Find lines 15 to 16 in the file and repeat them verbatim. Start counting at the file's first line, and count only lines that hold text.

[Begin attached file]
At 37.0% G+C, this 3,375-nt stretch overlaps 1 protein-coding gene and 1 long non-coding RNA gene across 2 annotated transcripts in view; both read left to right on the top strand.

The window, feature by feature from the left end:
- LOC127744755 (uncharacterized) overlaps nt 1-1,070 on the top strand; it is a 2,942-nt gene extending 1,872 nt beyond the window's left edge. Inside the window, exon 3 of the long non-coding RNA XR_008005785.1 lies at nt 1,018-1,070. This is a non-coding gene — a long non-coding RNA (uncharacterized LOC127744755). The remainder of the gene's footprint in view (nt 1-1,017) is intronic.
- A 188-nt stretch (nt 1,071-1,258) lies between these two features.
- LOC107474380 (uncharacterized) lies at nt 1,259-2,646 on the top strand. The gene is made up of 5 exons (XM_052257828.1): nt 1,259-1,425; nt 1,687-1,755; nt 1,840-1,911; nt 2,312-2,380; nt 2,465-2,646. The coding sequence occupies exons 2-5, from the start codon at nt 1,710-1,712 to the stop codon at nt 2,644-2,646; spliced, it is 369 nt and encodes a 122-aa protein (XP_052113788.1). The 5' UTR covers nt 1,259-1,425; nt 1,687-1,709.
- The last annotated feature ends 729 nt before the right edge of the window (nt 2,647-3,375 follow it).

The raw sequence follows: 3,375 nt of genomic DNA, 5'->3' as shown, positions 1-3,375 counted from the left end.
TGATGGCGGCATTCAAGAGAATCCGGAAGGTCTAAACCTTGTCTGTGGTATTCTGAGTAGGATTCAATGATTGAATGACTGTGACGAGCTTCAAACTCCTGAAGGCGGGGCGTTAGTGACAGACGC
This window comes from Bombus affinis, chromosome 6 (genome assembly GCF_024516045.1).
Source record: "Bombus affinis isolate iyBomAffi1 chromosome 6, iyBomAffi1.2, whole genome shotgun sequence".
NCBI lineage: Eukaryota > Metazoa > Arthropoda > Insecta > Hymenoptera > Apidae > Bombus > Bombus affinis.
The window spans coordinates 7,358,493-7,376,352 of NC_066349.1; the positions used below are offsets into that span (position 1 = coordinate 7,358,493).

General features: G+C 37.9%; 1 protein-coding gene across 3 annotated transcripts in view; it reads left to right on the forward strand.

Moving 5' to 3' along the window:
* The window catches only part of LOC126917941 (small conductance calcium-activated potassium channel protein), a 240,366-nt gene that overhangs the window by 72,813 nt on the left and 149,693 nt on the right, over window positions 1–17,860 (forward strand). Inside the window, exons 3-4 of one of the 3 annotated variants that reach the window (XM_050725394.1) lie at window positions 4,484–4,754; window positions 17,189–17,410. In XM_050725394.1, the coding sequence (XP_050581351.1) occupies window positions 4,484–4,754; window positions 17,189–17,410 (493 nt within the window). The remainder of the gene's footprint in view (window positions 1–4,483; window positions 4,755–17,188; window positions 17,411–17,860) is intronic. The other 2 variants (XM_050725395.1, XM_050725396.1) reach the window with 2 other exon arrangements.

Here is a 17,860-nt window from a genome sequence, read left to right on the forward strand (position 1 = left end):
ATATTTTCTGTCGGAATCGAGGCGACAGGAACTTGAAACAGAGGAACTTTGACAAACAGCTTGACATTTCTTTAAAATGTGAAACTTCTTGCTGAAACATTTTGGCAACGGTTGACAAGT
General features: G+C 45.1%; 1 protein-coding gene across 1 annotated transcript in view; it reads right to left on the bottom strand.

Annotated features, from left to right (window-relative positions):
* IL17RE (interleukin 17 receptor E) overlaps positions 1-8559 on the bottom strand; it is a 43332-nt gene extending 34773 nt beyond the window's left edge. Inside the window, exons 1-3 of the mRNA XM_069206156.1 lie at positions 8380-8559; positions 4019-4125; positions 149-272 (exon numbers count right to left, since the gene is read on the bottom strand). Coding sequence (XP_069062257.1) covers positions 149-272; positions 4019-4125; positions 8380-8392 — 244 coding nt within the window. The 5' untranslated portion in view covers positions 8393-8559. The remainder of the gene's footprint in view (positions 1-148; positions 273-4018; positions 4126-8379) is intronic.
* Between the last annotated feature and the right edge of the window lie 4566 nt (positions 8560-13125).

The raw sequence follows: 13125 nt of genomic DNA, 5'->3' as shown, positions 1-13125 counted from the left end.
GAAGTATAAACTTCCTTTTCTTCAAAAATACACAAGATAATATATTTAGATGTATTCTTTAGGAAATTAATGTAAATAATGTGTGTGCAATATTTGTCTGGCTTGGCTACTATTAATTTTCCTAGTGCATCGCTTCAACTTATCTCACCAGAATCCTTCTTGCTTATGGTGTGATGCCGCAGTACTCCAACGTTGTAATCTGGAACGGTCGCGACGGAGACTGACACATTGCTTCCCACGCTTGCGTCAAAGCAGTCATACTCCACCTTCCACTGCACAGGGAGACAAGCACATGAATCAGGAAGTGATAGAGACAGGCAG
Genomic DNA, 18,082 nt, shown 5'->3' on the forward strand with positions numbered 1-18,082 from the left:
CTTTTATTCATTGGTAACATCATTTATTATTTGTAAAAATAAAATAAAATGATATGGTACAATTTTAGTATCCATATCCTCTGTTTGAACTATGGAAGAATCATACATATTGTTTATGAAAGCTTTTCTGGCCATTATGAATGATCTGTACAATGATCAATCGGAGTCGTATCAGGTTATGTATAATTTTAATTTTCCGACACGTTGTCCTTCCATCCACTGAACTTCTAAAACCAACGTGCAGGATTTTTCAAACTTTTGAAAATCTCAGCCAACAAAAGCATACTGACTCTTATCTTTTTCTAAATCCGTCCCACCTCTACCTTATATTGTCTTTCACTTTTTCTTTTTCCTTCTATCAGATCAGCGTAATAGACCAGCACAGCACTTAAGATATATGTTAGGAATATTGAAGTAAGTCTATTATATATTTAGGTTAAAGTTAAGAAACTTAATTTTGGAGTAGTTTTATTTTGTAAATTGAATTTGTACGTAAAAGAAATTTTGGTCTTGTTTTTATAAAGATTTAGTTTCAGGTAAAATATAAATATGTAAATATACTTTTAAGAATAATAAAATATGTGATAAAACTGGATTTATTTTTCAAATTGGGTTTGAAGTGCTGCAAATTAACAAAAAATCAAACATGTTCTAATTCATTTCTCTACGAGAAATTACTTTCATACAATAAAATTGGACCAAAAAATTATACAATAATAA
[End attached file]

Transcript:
* The window catches only part of LOC126917941 (small conductance calcium-activated potassium channel protein), a 240,366-nt gene that overhangs the window by 72,813 nt on the left and 149,693 nt on the right, over window positions 1–17,860 (forward strand). Inside the window, exons 3-4 of one of the 3 annotated variants that reach the window (XM_050725394.1) lie at window positions 4,484–4,754; window positions 17,189–17,410. In XM_050725394.1, the coding sequence (XP_050581351.1) occupies window positions 4,484–4,754; window positions 17,189–17,410 (493 nt within the window). The remainder of the gene's footprint in view (window positions 1–4,483; window positions 4,755–17,188; window positions 17,411–17,860) is intronic. The other 2 variants (XM_050725395.1, XM_050725396.1) reach the window with 2 other exon arrangements.

Here is a 17,860-nt window from a genome sequence, read left to right on the forward strand (position 1 = left end):